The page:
MBA management

Meaning and Definition of Directing

Directing is said to be a process in which the managers instruct, guide and oversee the performance of the workers to achieve predetermined goals. Directing is said to be the heart of management process. Planning, organizing, staffing have got no importance if direction function does not take place. Directing initiates action and it is from here actual work starts. Direction is said to be consisting of human factors. In simple words, it can be described as providing guidance to workers is doing work. In field of management, direction is said to be all those activities which are designed to encourage the subordinates to work effectively and efficiently. According to Human, “Directing consists of process or technique by which instruction can be issued and operations can be carried out as originally planned” Therefore, Directing is the function of guiding, inspiring, overseeing and instructing people towards accomplishment of organizational goals.

Directing means giving instructions, guiding, counselling, motivating and leading the staff in an organisation in doing work to achieve Organisational goals. Directing is a key managerial function to be performed by the manager along with planning, organising, staffing and controlling. From top executive to supervisor performs the function of directing and it takes place accordingly wherever superior – subordinate relations exist. Directing is a continuous process initiated at top level and flows to the bottom through organisational hierarchy.

It is that part of managerial function which actuates the organizational methods to work efficiently for achievement of organizational purposes. It is considered life-spark of the enterprise which sets it in motion the action of people because planning, organizing and staffing are the mere preparations for doing the work. Direction is that inert-personnel aspect of management which deals directly with influencing, guiding, supervising, motivating sub-ordinate for the achievement of organizational goals.

Direction has following elements:

• Supervision
• Motivation
• Leadership
• Communication

(i) Supervision- implies overseeing the work of subordinates by their superiors. It is the act of watching & directing work & workers.

(ii) Motivation- means inspiring, stimulating or encouraging the sub-ordinates with zeal to work. Positive, negative, monetary, non-monetary incentives may be used for this purpose.

(iii) Leadership- may be defined as a process by which manager guides and influences the work of subordinates in desired direction.

(iv) Communications- is the process of passing information, experience, opinion etc from one person to another. It is a bridge of understanding.

Direction has got following characteristics:

1. Pervasive Function - Directing is required at all levels of organization. Every manager provides guidance and inspiration to his subordinates.

2. Continuous Activity - Direction is a continuous activity as it continuous throughout the life of organization.

3. Human Factor - Directing function is related to subordinates and therefore it is related to human factor. Since human factor is complex and behaviour is unpredictable, direction function becomes important.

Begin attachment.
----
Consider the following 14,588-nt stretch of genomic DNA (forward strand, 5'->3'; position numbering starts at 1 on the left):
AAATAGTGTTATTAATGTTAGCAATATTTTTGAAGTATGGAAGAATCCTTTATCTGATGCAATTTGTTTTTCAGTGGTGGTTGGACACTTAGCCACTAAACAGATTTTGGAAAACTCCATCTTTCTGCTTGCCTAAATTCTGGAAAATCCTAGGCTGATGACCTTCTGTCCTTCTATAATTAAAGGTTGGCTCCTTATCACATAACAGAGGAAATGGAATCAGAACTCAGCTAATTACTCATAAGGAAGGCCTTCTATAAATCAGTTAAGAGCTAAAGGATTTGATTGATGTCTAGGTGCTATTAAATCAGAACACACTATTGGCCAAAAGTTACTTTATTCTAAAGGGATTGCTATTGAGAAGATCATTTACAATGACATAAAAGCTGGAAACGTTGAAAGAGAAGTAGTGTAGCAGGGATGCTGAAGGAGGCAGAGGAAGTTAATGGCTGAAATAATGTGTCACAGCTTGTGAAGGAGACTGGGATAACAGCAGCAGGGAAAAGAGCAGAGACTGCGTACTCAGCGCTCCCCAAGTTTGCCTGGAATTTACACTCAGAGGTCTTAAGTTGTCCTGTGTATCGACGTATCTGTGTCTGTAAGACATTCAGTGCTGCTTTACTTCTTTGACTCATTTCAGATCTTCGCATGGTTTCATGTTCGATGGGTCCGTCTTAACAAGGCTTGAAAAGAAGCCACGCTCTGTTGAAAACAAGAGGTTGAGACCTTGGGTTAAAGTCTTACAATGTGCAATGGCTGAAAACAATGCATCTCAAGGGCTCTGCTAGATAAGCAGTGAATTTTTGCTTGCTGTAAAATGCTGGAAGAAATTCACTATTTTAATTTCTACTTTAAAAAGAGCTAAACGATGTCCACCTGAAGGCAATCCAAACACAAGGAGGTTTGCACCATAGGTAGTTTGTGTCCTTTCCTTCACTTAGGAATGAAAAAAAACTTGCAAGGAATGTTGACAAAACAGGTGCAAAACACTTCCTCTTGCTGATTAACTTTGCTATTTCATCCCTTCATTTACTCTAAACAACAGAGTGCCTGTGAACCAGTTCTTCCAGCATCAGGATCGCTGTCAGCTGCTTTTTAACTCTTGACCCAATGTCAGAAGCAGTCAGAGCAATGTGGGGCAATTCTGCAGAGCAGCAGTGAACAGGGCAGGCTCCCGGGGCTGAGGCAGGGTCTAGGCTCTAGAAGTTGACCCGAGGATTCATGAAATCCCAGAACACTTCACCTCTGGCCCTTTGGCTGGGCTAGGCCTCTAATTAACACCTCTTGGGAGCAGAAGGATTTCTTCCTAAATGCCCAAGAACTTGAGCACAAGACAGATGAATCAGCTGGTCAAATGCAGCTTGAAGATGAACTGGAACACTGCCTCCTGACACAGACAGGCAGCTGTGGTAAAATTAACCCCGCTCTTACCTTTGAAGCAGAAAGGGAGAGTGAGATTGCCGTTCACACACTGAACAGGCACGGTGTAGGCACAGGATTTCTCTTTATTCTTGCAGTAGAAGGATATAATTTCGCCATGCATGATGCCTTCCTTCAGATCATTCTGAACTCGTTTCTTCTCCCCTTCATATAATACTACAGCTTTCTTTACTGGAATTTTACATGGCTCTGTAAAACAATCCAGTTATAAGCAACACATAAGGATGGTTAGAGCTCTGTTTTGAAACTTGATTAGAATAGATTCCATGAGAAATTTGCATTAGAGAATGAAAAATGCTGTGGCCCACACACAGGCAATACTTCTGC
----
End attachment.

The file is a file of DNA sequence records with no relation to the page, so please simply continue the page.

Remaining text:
4. Creative Activity - Direction function helps in converting plans into performance. Without this function, people become inactive and physical resources are meaningless.

5. Executive Function - Direction function is carried out by all managers and executives at all levels throughout the working of an enterprise, a subordinate receives instructions from his superior only.

6. Delegate Function - Direction is supposed to be a function dealing with human beings. Human behaviour is unpredictable by nature and conditioning the people’s behaviour towards the goals of the enterprise is what the executive does in this function. Therefore, it is termed as having delicacy in it to tackle human behaviour.

Nature and Characteristics of Directing

Directing is characterized by the following distinguishing features:

1. Element of management. Directing is one of the important functions of management. It is through direction that management initiates action in the organization.

2. Continuing function. Direction is continuous process and it continues throughout the life of an organization. A manager never ceases to guide, inspire and supervise his subordinates. A manager can not get things done simply by issuing orders and instruction. He must continually provide motivation and leadership to get the orders and instructions executed.

3. Pervasive function. Direction initiates at the top and follows right up to the bottom of an organization. Every manager in the organization gives direction to his subordinates as superior and receives direction as subordinates from his superior. Direction function is performed at every level of management and in every department of the organization.

4. Creative function. Direction makes things happen and converts plans into performance it is the process around which all performance revolves. Without direction, human forces in an organization become inactive and consequently physical factors become useless. It breathes life into organization.

5. Linking function. Planning, organizing and staffing are merely preparation for doing the work and work actually starts when managers perform the directing function. Direction puts plans into an action and provides performance for measurement and control. In this way, directing serves as a connecting link between planning and control.

6. Management of human factor. Direction is the interpersonal aspects of management. It deals with the human aspect of organization. Human behavior is very dynamic and is conditioned by a complex of forces about which not much is known. Therefore, direction is a very difficult and challenging function.

Principles of Directing